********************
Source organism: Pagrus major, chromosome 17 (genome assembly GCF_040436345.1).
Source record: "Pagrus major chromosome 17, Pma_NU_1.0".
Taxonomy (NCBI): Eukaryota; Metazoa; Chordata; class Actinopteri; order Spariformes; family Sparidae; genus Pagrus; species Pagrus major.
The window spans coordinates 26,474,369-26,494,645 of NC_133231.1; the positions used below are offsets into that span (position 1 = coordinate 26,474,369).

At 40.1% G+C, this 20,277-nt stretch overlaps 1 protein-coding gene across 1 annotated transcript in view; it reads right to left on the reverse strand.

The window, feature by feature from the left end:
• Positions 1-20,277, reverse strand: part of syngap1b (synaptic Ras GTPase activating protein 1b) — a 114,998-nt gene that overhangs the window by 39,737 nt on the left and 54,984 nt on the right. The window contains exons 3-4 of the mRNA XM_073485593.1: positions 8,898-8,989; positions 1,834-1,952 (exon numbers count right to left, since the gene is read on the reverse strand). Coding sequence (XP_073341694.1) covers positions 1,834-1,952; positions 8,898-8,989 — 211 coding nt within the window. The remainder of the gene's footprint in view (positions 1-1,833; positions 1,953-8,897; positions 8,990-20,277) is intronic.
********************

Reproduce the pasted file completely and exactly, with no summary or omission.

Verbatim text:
Source organism: Pagrus major, chromosome 17 (genome assembly GCF_040436345.1).
Source record: "Pagrus major chromosome 17, Pma_NU_1.0".
Taxonomy (NCBI): Eukaryota; Metazoa; Chordata; class Actinopteri; order Spariformes; family Sparidae; genus Pagrus; species Pagrus major.
The window spans coordinates 26,474,369-26,494,645 of NC_133231.1; the positions used below are offsets into that span (position 1 = coordinate 26,474,369).

At 40.1% G+C, this 20,277-nt stretch overlaps 1 protein-coding gene across 1 annotated transcript in view; it reads right to left on the reverse strand.

The window, feature by feature from the left end:
• Positions 1-20,277, reverse strand: part of syngap1b (synaptic Ras GTPase activating protein 1b) — a 114,998-nt gene that overhangs the window by 39,737 nt on the left and 54,984 nt on the right. The window contains exons 3-4 of the mRNA XM_073485593.1: positions 8,898-8,989; positions 1,834-1,952 (exon numbers count right to left, since the gene is read on the reverse strand). Coding sequence (XP_073341694.1) covers positions 1,834-1,952; positions 8,898-8,989 — 211 coding nt within the window. The remainder of the gene's footprint in view (positions 1-1,833; positions 1,953-8,897; positions 8,990-20,277) is intronic.